In an optimal situation, each story should have a central theme. For example, some success stories will greatly stress the tangible benefits that resulted from the successful completion of the project. It is ideal to share this type of story at the end of the sales cycle, when you are trying to demonstrate the value of your solution but quantifiable benefits are sometimes hard to obtain. You can also use case studies to show that you have relevant experience in a specific industry or field. In that case, the story would be highly valuable during the initial exploratory stage, when you want to influence the prospect’s vision of a new solution.
That said, if your prospect is already quite advanced in the sales cycle and is simply hesitating between two solutions, it would be more appropriate to send a case study that describes the frustrations faced by people using competing solutions. Organizing an event with a panel of experts could also be a good idea. It is always easier to convince your clients to participate if you have already completed the approval process for a case study.
Regardless of the approach you take, you will need to inventory your current case studies and group them by industry, theme, and relevancy in the sales cycle. This step helps your sales representatives find the case study they need when they need it, ensuring that the stories are used appropriately.
Increase the productivity of your sales professionals
When you think about it, the definition of your sales network can be quite broad. It includes your sales representatives, of course, but also the people who manage your existing customer relations, all your business partners and distributors, as well as your inside sales representatives, even if this is a function you prefer to outsource. Now, the question is: Do they all know where to find your case studies and how to use them?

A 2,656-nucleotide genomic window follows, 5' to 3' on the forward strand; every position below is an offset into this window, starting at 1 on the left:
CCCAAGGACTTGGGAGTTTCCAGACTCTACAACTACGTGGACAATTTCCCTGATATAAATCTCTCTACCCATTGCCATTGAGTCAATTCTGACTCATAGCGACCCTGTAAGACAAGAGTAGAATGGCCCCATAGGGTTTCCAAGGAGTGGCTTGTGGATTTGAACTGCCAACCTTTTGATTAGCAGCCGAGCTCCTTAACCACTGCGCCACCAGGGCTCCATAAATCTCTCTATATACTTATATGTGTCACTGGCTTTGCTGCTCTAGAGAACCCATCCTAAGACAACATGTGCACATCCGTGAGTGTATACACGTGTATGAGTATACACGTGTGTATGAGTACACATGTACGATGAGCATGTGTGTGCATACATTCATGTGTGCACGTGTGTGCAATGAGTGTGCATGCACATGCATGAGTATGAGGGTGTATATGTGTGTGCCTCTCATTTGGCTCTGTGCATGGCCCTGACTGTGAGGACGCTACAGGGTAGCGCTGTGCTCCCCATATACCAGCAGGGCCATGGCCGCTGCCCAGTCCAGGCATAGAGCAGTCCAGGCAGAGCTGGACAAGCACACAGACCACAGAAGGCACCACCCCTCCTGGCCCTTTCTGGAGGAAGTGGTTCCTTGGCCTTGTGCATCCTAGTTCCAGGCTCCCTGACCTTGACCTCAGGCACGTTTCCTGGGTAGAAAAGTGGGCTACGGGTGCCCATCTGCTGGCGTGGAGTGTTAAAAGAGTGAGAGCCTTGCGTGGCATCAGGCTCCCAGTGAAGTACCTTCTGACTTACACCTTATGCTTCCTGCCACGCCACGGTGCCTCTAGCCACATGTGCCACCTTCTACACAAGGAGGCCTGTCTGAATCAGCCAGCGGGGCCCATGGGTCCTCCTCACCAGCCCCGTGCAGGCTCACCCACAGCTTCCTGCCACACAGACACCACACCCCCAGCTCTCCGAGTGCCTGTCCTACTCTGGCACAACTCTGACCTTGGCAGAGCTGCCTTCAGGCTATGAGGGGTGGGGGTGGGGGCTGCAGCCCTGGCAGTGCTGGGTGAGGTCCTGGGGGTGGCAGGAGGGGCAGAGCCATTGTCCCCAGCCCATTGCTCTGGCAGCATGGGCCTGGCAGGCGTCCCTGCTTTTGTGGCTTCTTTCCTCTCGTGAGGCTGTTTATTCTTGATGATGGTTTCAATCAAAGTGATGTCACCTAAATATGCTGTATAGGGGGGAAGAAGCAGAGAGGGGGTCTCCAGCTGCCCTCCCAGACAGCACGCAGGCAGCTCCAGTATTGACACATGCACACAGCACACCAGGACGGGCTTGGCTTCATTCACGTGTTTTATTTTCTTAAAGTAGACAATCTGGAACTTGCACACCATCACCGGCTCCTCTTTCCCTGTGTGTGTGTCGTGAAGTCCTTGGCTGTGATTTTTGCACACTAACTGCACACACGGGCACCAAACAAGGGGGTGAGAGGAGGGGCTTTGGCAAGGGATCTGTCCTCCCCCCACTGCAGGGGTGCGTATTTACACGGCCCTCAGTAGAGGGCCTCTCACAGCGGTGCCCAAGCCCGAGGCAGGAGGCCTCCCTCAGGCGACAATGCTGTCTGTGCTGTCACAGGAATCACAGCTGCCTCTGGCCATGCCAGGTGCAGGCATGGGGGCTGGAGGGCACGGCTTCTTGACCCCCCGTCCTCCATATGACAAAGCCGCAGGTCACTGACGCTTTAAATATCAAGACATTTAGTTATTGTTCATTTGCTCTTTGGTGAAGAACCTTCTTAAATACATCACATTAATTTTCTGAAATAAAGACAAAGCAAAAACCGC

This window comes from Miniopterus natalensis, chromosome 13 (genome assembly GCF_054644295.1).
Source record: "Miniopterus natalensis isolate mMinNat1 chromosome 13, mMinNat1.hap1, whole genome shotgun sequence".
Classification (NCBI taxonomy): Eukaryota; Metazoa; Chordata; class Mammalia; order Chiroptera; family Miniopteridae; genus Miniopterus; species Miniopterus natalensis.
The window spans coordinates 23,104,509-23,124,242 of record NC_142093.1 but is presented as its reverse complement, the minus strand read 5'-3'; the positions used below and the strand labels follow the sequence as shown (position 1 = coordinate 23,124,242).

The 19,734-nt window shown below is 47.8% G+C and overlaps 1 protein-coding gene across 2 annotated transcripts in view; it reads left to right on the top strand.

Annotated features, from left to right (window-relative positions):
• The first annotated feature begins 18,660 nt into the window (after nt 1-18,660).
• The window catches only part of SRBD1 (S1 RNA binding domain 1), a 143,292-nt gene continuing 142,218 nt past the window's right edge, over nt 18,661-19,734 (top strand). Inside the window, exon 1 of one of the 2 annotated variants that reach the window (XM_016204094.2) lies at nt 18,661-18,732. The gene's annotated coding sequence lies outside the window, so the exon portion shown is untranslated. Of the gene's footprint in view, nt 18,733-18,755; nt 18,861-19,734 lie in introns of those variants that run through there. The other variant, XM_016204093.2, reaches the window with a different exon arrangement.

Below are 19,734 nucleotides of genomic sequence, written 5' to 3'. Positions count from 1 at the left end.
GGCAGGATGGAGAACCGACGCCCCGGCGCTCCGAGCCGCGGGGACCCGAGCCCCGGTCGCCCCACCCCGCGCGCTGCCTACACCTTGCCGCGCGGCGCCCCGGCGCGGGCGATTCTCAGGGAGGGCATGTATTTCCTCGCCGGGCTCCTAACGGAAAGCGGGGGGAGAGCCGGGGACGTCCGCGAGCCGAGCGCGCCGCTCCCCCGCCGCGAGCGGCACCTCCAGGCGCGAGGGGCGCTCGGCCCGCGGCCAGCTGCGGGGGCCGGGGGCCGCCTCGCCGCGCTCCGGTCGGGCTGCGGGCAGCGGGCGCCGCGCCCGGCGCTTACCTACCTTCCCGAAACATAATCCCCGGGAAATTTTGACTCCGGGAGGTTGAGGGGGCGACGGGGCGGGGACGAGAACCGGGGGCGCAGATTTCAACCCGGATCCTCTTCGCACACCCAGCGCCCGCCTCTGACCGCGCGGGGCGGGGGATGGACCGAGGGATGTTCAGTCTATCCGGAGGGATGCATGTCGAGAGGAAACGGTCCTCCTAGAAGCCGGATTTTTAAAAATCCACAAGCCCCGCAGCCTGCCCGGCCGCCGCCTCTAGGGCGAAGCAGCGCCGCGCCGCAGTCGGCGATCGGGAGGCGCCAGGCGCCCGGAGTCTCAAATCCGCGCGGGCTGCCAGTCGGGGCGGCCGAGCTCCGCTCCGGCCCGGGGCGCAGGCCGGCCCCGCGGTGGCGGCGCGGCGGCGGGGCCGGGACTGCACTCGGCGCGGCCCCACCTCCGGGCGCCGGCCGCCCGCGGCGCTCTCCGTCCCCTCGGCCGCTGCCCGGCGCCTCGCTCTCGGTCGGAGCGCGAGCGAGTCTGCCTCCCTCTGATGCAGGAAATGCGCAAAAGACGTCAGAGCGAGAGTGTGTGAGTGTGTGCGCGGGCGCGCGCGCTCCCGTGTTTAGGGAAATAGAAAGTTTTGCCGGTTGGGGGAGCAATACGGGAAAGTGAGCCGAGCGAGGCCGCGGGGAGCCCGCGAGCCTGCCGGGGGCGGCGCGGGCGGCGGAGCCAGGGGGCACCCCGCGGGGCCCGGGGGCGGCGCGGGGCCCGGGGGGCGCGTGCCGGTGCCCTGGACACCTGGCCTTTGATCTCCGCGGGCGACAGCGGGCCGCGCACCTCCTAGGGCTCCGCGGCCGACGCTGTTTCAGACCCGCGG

For example, have your inside sales representatives ever considered mentioning your success stories when they leave voice mail? Jill Konrath, author of Selling to Big Companies, suggests integrating your unique value proposition into your message. Compare the two voice messages below.
“Hi, this is Geraldine Roy from ERPWorks. We offer business management software for companies just like yours. I would like to set up a time to discuss your needs and determine how we could help your organization achieve its objectives. I can be reached at 514-123-1111.”
“Hi, this is Geraldine Roy from ERPWorks. I was doing some research on your company, and I have some ideas on how we can help your business grow. Actually, we’ve just helped ABC Inc. save more than $80,000 in staff while they doubled their revenues. We should talk. Please call me at 514-123-1111.”
The more specific you are (tangible benefits, name of the client, etc.), the more effective the message will be.
Similarly, mentioning case studies can be very effective in discovering up-sell and cross-sell opportunities. This can be as simple as including some case studies in your monthly eNewsletter or as easy as creating a user group on a business portal. Happy clients usually love sharing their experience with their peers, and it often reassures them that they’ve made the right choice.
Close more business
Usually, at this stage, the potential client has already seen some of your success stories; however, that is not always the case, especially in a business to business environment, since there is often more than one person involved in the decision-making process. It is therefore more than appropriate to include case studies in the appendices of the proposal. After all, there is no better time to stress the results your customers typically experience than when you’re about to close a deal!
To sum up, when you think of all the ways you can use case studies to nurture leads, you may realize that you will never have enough of them. That may be a fair assumption, but there are many organizations that poorly select the customers that should be featured in their success stories. By analyzing how you use your current ones, you are not only more likely to increase the return on the marketing dollars you have invested to produce them but also to identify gaps. In other words, this analysis may very well help you prioritize the success stories (industry, company size, location, theme, etc.) that will make a difference to your bottom line.